Critical thinking in the Humanities is essentially dead.  Reason is dead.  What is alive in the Humanities is loud bellowing:  “RACIST!  RACIST!  RACIST! NAZI! NAZI! NAZI!”  Ideology is alive and kicking!  That is the real information literacy in academe today.  However, Gooblar argues, “But learning how to find accurate information, and how to sort out what’s true from what’s false, is integral to most courses and most course assignments.”  So, in what courses is it not integral?  Gender studies?  Well, he dares not mention.  
Gooblar does make a good point:  “It’s more important for students to be able to evaluate claims than sources, per se.”  However, what if students do not have access to all sources, thanks to their gatekeeper librarians?  Gooblar favors so-called “professional fact-checkers,” but fails to mention how a number of them have been outed for being ideologically-restricted and thus making false conclusions.  Indeed, how might ideology affect fact checking?   Google Scholar is mentioned, but not the fact that Google has been involved in censoring, shadow banning, and firing those who disagree with its ideology. 
“Information literacy thus moves beyond determining what is true and what is false to an investigation into why we are so easily fooled, and why we so easily fool ourselves,” argues Gooblar.    And yet the answer, once again, is quite evident and does not need a plethora of scholarly research papers and op-eds to find it.  Ideology is the enemy of reason and truth.  That is the answer.  Google, Facebook, and YouTube are enemies of reason and truth, though friends of PC-ideology.    
Gooblar concludes, “How can students succeed in any intellectual pursuit if they cannot tell what’s true from what’s false?”  But I’d argue, how can students succeed in any intellectual pursuit if their professors (and well-indoctrinated peers) are constantly pressuring them to echo multiculti-diversity party-line dogma?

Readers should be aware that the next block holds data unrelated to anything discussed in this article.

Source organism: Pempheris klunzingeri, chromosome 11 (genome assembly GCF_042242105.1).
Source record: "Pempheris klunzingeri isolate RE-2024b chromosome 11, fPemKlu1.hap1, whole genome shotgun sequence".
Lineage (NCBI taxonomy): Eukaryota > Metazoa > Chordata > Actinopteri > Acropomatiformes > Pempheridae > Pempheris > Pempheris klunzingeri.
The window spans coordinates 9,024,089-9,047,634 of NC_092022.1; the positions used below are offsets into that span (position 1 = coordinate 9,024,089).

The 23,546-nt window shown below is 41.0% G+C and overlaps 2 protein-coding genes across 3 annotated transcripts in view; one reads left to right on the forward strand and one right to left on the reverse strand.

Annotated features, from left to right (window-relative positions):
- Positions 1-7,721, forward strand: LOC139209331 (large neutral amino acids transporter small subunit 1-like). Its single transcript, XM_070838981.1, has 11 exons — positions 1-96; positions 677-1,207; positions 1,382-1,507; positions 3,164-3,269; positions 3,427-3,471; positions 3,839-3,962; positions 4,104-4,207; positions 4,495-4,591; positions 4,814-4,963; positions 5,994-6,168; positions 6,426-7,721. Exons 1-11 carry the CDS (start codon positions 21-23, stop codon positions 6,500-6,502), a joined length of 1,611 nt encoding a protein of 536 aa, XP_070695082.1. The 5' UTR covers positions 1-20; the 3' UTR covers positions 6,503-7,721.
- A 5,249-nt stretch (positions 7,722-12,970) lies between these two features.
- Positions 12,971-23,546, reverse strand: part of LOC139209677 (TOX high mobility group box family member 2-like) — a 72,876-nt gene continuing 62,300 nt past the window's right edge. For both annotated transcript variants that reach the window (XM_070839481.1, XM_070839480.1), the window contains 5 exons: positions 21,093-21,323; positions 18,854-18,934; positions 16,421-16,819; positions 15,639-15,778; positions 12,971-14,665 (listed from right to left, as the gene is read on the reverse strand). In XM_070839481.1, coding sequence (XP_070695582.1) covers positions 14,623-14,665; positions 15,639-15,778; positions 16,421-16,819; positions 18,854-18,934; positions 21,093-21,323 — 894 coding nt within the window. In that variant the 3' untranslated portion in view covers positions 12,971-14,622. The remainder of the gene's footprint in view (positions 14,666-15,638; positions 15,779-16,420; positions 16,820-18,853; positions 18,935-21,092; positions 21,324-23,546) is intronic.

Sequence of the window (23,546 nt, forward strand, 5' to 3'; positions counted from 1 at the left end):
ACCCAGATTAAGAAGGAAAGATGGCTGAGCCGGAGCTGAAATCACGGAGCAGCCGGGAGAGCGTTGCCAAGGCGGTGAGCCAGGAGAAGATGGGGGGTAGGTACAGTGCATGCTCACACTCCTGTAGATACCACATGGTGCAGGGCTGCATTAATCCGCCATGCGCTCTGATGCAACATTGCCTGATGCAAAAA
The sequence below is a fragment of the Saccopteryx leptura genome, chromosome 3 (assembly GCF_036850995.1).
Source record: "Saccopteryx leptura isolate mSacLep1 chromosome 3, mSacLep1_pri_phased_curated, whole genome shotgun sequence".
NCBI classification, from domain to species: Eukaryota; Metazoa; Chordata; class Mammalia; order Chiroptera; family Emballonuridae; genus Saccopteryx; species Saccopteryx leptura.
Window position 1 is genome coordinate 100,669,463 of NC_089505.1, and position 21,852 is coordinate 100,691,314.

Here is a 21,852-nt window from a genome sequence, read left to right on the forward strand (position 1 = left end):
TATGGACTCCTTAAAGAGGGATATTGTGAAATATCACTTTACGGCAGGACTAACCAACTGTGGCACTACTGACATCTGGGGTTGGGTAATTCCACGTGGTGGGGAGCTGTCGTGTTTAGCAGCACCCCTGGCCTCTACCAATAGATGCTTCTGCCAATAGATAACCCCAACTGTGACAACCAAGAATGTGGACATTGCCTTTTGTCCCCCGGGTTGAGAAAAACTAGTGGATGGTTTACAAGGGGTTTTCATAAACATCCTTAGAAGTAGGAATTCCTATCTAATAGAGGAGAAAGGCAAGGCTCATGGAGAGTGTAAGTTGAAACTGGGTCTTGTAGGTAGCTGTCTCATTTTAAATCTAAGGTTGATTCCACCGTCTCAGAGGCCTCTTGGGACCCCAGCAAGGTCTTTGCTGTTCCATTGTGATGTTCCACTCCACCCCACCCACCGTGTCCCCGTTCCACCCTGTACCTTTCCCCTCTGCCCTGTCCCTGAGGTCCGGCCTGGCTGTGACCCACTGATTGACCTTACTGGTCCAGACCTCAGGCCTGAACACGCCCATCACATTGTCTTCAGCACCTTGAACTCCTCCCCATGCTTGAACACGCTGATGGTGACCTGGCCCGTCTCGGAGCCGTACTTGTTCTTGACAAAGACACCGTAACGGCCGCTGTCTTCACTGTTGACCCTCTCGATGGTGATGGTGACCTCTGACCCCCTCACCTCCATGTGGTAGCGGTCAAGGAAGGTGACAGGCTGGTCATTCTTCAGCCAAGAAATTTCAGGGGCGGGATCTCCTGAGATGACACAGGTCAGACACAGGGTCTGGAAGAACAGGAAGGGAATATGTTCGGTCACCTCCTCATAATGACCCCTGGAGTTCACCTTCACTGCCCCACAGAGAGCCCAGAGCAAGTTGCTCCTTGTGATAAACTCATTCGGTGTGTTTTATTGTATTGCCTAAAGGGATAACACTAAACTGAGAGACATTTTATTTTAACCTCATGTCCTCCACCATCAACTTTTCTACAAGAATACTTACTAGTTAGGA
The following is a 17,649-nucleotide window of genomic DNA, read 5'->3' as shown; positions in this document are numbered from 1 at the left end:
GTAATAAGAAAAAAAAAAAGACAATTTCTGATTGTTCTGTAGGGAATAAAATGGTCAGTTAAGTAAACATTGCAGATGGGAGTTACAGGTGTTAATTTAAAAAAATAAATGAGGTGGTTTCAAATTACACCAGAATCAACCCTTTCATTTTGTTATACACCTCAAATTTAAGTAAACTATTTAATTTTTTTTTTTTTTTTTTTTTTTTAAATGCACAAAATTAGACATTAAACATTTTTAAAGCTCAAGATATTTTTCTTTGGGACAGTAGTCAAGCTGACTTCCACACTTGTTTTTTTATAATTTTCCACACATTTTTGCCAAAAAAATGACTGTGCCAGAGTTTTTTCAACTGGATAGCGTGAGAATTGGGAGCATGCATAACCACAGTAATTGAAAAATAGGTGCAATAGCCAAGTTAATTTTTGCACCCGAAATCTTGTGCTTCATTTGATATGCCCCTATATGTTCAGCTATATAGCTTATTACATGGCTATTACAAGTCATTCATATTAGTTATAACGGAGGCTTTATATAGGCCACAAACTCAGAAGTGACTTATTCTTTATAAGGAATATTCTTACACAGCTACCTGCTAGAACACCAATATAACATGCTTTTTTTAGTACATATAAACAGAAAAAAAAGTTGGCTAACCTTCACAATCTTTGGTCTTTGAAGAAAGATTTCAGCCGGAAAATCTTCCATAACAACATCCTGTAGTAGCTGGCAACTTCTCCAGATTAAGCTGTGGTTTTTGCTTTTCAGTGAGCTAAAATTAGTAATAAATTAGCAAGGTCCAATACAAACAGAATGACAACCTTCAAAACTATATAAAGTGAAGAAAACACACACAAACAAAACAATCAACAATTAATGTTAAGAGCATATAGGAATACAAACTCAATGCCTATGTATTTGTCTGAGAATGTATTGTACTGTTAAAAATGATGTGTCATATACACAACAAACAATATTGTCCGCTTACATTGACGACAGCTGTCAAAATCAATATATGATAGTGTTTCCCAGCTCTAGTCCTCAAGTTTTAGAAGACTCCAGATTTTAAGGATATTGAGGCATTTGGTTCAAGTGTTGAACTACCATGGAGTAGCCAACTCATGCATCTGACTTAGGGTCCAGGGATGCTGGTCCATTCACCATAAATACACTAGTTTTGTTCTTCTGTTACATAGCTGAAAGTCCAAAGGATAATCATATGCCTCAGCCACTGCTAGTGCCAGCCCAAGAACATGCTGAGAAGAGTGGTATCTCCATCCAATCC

Finally, if one does not actively test the waters of democracy, one will never know just how murky they are.  Clearly, Gooblar has never tested them in academe.  To do so would be highly destructive to his career and pension benefits.  In fact, can Gooblar even profess to be information literate, regarding things academic?  Can he even possess the requisite information literacy to process this essay, which questions and challenges his very modus operandi?  Moreover, I am not convinced that critical thinking or so-called “information literacy” can even be taught.  During my years as a university student, I don’t remember having been taught such things.  I learned them on my own.  I learned them by actually testing the waters of democracy on my own—and risking career.